The York Trail lies inside the 65-acre Leona Heights Park, nestled within Leona Canyon. This dog-friendly trail is a favorite with the locals who want to take their pups for a leash-free jaunt, get a little challenging exercise and not have to travel many miles out of the city to do so. Running alongside Horseshoe Creek, the trail treats you to the continuous sound of running, flowing water, and leads to a small, but beautiful waterfall, where you and the pooch can cool off. The forest around you is new growth redwood, along with oak, both of which provide shady canopies for most of the trail.
York has its blemishes, like steep drop-offs and sometimes muddy, slippery conditions after rains, but its attractions make this a worthwhile hike. Dogs love it because they can be off-leash and cavort with other dogs you meet. When you reach the summit of the hike, you will find yourself in a grassy meadow high above Oakland, surrounded by wildflowers like tall purple thistles, and furbulous views of the city and East Bay. Birds are in abundance along the trail, to the extent that birding clubs make regular forays here. You'll see eagles, hawks and falcons from the summit, as well as songbirds of all types along the way.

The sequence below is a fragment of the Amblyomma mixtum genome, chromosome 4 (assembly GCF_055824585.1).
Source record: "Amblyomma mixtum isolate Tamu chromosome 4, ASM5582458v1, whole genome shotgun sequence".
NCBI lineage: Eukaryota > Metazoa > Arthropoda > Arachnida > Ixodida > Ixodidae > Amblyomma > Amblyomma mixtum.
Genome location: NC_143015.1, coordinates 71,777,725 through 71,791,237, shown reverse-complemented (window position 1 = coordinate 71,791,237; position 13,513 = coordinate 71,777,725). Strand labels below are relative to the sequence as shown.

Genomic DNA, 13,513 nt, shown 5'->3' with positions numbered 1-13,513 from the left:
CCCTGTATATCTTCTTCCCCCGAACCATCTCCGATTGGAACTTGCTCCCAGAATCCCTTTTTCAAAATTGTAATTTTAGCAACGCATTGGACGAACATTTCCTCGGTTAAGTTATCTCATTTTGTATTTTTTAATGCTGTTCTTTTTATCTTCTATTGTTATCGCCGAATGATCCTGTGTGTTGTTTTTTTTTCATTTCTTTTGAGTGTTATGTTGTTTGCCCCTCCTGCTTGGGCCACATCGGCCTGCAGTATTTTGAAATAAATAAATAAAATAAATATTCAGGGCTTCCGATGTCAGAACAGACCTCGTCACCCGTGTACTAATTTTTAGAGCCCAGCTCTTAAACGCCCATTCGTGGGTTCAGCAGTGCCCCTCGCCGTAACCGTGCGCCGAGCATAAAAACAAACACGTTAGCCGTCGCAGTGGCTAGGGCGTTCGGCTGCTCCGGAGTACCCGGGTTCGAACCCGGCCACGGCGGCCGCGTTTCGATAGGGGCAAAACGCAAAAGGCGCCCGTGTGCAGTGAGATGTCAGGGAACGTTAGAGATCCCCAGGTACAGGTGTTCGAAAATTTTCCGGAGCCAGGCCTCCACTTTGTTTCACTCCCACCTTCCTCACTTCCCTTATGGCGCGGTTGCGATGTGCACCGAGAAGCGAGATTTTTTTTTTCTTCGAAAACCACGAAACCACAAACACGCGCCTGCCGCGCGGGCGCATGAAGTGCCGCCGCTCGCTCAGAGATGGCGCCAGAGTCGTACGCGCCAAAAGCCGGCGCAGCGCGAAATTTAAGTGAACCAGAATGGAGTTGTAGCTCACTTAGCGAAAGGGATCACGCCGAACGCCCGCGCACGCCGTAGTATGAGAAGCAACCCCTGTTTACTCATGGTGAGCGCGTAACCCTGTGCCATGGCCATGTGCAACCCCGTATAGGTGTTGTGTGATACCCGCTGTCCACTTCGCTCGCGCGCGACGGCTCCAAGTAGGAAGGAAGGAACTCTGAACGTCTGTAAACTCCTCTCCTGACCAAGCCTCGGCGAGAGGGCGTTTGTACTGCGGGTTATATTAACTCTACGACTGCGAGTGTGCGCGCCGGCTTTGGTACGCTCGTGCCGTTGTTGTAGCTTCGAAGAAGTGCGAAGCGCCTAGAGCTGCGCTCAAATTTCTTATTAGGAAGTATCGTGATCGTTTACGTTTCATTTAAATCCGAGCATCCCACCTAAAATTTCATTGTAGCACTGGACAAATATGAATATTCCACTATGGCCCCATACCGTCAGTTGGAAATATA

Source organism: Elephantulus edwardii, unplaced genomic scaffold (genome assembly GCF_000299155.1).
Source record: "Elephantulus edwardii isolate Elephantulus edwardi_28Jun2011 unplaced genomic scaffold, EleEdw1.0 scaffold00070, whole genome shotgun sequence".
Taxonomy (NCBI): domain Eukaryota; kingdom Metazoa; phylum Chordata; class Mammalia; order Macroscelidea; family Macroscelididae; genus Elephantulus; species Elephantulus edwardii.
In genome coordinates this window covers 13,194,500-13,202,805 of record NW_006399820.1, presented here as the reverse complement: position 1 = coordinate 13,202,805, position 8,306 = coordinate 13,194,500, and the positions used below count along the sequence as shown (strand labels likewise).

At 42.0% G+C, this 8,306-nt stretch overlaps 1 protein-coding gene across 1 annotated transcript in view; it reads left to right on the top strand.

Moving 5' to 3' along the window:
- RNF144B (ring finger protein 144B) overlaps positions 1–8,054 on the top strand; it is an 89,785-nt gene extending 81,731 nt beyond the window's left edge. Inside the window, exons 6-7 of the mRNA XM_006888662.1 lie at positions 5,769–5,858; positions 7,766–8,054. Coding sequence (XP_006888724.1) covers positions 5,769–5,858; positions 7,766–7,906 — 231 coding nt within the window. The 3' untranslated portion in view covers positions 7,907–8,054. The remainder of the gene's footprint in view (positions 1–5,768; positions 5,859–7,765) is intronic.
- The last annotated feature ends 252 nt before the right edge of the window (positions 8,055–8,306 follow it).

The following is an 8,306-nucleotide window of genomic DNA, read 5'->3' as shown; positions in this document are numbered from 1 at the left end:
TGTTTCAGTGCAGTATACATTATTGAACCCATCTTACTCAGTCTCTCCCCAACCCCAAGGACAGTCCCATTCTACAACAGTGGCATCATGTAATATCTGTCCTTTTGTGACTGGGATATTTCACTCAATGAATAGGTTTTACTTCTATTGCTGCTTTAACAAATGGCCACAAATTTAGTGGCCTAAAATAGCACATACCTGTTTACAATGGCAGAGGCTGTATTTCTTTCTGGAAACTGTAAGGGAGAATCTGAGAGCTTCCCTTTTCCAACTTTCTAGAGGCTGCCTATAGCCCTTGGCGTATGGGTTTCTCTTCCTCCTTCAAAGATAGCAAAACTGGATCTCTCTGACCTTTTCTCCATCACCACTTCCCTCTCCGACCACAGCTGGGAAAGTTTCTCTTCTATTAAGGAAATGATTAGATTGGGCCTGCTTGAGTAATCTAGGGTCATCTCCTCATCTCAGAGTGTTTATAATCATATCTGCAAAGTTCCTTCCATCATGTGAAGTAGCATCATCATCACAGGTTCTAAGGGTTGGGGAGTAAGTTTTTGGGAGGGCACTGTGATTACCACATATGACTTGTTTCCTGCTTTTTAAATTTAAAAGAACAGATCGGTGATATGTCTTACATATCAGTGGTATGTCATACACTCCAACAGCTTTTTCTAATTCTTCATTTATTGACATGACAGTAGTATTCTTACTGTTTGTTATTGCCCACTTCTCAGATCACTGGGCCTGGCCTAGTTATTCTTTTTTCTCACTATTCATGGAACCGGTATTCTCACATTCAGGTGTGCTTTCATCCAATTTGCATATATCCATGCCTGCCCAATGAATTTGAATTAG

There are no restrooms in the park or at the parking lot, and no water except the creek, so bring plenty of water. The park does provide doggy waste bags, so be sure to take some before you head out on your hike, and plan to carry them out with you. The trail intersects with a number of other trails, including the long McDonnell Trail and Pyrite Trail that could extend your walk if you'd like. For many, the short York Trail is just the fix they need on a weekend filled with other activities, or a weekday evening after work.
Don't let the list of hazards deter you from trying this trail. Both Fido and you will enjoy the challenges!
In some places, this trail is very narrow, with a steep slope on one side and the creek on the other, so be careful with your footing. One false step and you could land on the creek's rocks or at the bottom of a small ravine. There are also trees across the path, requiring squeezing under them or scrambling over. Lots of poison oak lines the path. Although there are footbridges at some of the creek crossings, at others you'll have to rock-hop. Rattlesnakes have been seen near the path from time to time. Keep your distance, watch where you step and leave them alone.